Brass of the Month

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This month's brass is unusual in two respects: it marks a family vault rather than an individual's grave and it belongs to the late Georgian era, long after the heyday of the monumental brass but before their Victorian revival.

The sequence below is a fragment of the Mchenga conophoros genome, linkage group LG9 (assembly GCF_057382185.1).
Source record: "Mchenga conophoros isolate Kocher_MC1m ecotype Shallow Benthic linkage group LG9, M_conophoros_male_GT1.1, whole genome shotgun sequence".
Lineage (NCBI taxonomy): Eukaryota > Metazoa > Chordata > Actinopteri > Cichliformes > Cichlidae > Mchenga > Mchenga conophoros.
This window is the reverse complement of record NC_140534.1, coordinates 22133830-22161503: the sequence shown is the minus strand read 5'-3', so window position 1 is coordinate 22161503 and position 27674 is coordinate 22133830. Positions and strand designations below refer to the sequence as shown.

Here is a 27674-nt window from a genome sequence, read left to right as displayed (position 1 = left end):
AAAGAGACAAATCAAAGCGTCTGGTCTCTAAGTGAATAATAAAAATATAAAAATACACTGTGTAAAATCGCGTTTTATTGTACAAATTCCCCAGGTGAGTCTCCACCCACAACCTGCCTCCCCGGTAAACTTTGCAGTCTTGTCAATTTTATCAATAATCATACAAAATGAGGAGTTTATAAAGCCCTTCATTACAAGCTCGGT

The Talbot family was long-established in Wymondham as a junior branch of the great family who had come to England with the Conqueror. In the Elizabethan period, Thomas Talbot LL.D. had acquired Gonville Hall in the parish from Sir Edward Clere. In 1795, the teen-aged Thomas Sugden Talbot succeeded his father, Thomas Talbot, a surgeon, as head of the family. T S Talbot, who had been schooled at Paston School, North Walsham, was admitted pensioner in 1794 and awarded his BA in 1799 at Gonville and Caius College in Cambridge, ordained a deacon at Norwich in September 1801 and a priest two years later. In 1802, he was staying in Paris with his sister Frances during the time that the Treaty of Amiens was being negotiated. A number of his letters to his future wife and to James Edward Smith of Norwich, founder and president of the Linnean Society, survive from this trip, during which he was presented to Napoleon and both he and Frances undertook some painting. He had continued his studies at his Cambridge college, was junior Fellow Michaelmas 1802 to Michaelmas 1803 and awarded his MA in the latter year. Thereafter a clerical career followed with his presentation by John Hill as rector of Gressenhall, some twenty miles west of Norwich, in July 1805. He had already married Anne, the twenty-year-old daughter of John Hill of Gressenhall Hall in June 1803. Four sons were born and baptised at Old Catton, immediately north of Norwich, between 1804 and 1809. Two further sons were baptised at Thorpe St Andrew, immediately east of Norwich, in 1811 and 1812. It is not clear why, as rector of Gressenhall until 1807, he chose to live so close to Norwich but his appointments from 1809 until 1812 as vicar of Horham St Faith and Horsford, both not far north of the city (a licence for his non-residence survives in the Norfolk Record Office), and as incumbent of St Mary Coslany in Norwich itself from 1811-28 put him much closer to those benefices. He was, from 1813 until his death in 1832, the rector of Heigham, a parish so close to the west of the city that a small part of it is actually within the city walls. In 1814 he was instituted rector of Carleton St Peter, an incumbency he retained until his death. From 1817 until 1825 he was rector of Troston in Suffolk, and from 1828 rector of Tivetshall where he died. He had also been instituted as rector of Hempstead and Lessingham in the same year. When he subscribed to the publication of John Chambers' A general history of the county of Norfolk, published in 1829, he was living in Sprowston, immediately north-east of Norwich, where his residence was Sprowston Hall itself, to which he is said to have made extensive improvements. On 27th May 1831, he was one of twelve men to be appointed Deputy Lieutenant of Norfolk, his mural monument terming him Rector of the two Tivetshalls and Deputy Lieutenant.